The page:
6) Sulphates (SO42-):

Sulphate impurities are often present in water due to the weathering of rocks and minerals. They can also result from industrial activities such as mining and chemical production. High levels of sulphate ions can cause aesthetic issues like bitter taste and laxative effects. Furthermore, sulphates can react with certain chemicals to form sulfide compounds, which can lead to foul odors.

7) Nitrates (NO3-):

Nitrates are commonly found in water due to agricultural practices like the use of fertilizers and animal waste runoff. High levels of nitrate impurities can be harmful, particularly for infants. Monitoring and control of nitrate levels are essential for ensuring the safety of drinking water.

8) Phosphates (PO43-):

Phosphate impurities can enter water sources through agricultural runoff, detergents, and industrial discharges. Excessive phosphate levels in water can lead to eutrophication, causing the growth of harmful algal blooms, oxygen depletion, and disruptions in aquatic ecosystems.

9) Silica (SiO2):

Silica impurities are commonly found in natural water sources due to the weathering of rocks and minerals. High levels of silica can cause scaling in boilers and other industrial equipment, reducing their efficiency and lifespan.

Gaseous impurities

Gaseous impurities can have a significant impact on the quality of water. Industries can release these gases into water sources through various processes, such as the discharge of effluents or accidental chemical spills. Contaminated water containing high levels of these gaseous impurities can be hazardous to both the environment and human health.

Some common gaseous impurities found in water are as follows:

Carbon dioxide
Hydrogen sulfide

1) Carbon Dioxide (CO2):

Carbon dioxide is a naturally occurring gas that dissolves in water, forming carbonic acid. This impurity is often present in water due to natural processes as well as human activities such as combustion and industrial emissions. Although carbon dioxide itself is not usually considered harmful, high concentrations of dissolved carbon dioxide can lead to water acidification, which can affect aquatic life and alter the pH balance of the water.

2) Hydrogen Sulfide (H2S):

Hydrogen sulfide is a colorless and toxic gas found in water. It comes from decaying stuff and industrial activities like mining and drilling. Too much of it in water can make people sick with nausea, headaches, and breathing problems. It can also damage pipes and make water taste and smell bad.

3) Ammonia (NH3):

Ammonia is a mix of nitrogen and hydrogen. It can get into water from nature, like when things rot, or from farming when fertilizers are used. In industries, ammonia is used in making stuff. Too much ammonia in water is bad for fish and can lower the oxygen in water, which is bad for them. It can also be harmful to people if they drink water with too much ammonia.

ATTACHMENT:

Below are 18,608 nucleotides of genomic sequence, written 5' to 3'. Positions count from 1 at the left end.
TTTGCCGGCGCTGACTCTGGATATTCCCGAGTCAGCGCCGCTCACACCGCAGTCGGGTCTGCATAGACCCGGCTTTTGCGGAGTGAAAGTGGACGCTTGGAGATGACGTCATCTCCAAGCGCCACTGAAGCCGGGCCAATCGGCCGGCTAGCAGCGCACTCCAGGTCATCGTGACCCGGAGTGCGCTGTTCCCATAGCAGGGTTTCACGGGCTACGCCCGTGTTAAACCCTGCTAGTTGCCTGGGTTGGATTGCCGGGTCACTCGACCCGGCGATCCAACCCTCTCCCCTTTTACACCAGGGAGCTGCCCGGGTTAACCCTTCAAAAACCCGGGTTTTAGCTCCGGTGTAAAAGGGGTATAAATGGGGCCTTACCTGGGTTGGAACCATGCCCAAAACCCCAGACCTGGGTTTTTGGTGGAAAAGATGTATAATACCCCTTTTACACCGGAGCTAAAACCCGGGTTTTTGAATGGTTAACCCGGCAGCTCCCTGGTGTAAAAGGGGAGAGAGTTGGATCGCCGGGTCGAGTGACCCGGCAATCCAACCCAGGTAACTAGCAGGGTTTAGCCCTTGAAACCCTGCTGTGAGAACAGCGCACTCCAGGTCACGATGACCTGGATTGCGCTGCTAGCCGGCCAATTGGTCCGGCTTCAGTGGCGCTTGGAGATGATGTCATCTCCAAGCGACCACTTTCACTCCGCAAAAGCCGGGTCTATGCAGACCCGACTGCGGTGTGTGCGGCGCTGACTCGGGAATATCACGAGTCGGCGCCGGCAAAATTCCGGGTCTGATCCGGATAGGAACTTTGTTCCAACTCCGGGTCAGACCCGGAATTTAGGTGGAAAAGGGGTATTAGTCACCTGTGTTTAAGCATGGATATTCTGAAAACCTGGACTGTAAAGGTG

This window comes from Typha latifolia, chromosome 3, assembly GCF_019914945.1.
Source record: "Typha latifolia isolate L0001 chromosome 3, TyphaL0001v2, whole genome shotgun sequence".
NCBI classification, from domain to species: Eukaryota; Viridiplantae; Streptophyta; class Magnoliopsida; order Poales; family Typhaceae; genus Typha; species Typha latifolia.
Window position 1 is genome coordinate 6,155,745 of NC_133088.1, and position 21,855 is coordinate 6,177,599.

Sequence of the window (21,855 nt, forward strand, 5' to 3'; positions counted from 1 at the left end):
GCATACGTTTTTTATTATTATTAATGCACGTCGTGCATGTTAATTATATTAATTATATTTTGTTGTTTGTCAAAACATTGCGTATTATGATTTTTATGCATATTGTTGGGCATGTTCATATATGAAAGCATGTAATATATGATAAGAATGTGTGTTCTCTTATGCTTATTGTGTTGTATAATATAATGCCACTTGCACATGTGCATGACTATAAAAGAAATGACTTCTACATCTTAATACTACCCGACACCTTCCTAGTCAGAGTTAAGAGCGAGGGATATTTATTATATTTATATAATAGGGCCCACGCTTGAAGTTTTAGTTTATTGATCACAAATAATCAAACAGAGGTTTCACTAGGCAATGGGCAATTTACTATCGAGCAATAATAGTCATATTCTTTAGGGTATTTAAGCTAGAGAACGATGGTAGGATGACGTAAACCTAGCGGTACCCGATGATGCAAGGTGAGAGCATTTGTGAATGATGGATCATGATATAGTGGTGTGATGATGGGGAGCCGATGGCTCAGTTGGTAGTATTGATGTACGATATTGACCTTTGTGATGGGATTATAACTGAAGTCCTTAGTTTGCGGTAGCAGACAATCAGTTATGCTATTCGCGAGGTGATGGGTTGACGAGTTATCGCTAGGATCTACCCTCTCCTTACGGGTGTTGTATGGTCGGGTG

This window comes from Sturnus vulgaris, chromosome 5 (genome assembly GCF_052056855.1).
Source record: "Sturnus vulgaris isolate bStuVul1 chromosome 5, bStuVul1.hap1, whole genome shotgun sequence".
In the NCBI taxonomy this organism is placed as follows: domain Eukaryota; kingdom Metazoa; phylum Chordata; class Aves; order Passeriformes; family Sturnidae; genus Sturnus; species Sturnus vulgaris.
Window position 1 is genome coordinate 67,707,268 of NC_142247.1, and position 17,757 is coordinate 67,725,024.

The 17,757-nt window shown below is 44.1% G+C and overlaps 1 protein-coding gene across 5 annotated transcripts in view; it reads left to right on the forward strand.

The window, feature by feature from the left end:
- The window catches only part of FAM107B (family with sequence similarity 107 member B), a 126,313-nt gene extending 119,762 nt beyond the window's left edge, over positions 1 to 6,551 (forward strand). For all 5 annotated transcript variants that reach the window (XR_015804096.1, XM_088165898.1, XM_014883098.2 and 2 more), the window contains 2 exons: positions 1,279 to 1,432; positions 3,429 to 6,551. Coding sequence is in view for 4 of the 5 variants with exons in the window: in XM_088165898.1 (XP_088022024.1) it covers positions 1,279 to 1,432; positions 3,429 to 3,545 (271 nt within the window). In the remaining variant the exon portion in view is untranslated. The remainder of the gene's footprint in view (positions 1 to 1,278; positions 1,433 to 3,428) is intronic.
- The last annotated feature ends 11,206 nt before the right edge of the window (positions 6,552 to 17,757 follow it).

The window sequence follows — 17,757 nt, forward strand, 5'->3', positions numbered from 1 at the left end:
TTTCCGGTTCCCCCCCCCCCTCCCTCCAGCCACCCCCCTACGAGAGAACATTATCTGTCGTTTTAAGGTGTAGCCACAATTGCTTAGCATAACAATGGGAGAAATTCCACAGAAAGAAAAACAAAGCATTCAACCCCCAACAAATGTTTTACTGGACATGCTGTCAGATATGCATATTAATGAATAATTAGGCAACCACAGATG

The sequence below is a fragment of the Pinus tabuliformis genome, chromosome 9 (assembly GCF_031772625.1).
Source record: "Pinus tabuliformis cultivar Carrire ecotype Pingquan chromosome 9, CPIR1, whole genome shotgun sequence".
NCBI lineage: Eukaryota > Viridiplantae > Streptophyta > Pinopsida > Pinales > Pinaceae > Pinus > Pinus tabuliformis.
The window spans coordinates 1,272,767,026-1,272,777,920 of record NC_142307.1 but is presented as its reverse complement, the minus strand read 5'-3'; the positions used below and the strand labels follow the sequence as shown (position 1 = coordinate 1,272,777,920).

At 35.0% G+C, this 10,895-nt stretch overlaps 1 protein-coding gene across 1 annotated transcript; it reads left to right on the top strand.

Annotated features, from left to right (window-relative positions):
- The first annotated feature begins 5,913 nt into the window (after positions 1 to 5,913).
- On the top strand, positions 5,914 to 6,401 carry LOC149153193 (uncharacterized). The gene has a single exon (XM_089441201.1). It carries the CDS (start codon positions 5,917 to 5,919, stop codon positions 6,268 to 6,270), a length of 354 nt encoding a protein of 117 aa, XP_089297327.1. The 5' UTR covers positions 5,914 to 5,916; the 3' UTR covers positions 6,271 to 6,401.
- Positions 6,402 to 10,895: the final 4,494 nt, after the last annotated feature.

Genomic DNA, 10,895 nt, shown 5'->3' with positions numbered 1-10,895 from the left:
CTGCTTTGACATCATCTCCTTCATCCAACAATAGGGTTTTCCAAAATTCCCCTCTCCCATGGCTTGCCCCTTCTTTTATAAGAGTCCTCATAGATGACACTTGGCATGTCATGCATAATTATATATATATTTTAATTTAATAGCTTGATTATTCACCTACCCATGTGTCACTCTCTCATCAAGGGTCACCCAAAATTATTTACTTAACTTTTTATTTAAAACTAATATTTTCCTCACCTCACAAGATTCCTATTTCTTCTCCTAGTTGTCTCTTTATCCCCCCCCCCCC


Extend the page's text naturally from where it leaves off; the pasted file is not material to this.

4) Oxygen (O2):

While oxygen is essential for sustaining life, it can sometimes be considered an impurity when present in high concentrations in water. This can occur due to excessive aeration or turbulence in water bodies. High oxygen levels can lead to imbalances in aquatic ecosystems, affecting the survival of certain organisms. However, it is important to note that oxygen is typically not considered a harmful impurity unless present at extreme levels.

Understanding Water Impurities in Industrial Processes: effects on Industrial environment and a basic idea of the removal method.

Major non-ionic impurities

Impurities Effect

Method of Removal

pH Low and high pH levels can both induce corrosion. This means that if the pH of the water is too low or too high, it can lead to damage or deterioration of materials in contact with the water. a) Ion exchange process: This method involves exchanging ions in the water with ions on a solid resin. This can help stabilize and regulate the pH level. b) Addition of acid or alkali: Adding specific chemicals, such as acids or alkalis, can be used to adjust and bring the pH level to an optimal range.
Turbidity Turbidity refers to the cloudiness or haziness of a fluid caused by large numbers of individual particles. In water, high turbidity can clog pipelines and equipment, reducing their efficiency and potentially causing damage. a) Coagulation process: This involves adding chemicals that cause particles to clump together, making them easier to remove.
Suspended Silica Suspended silica particles can choke Ion Exchange Resin (IER) and Reverse Osmosis (RO) membranes, leading to a decrease in their effectiveness and efficiency. a) Sedimentation and Filtration process: This involves allowing the particles to settle out and then using filters to remove them from the water.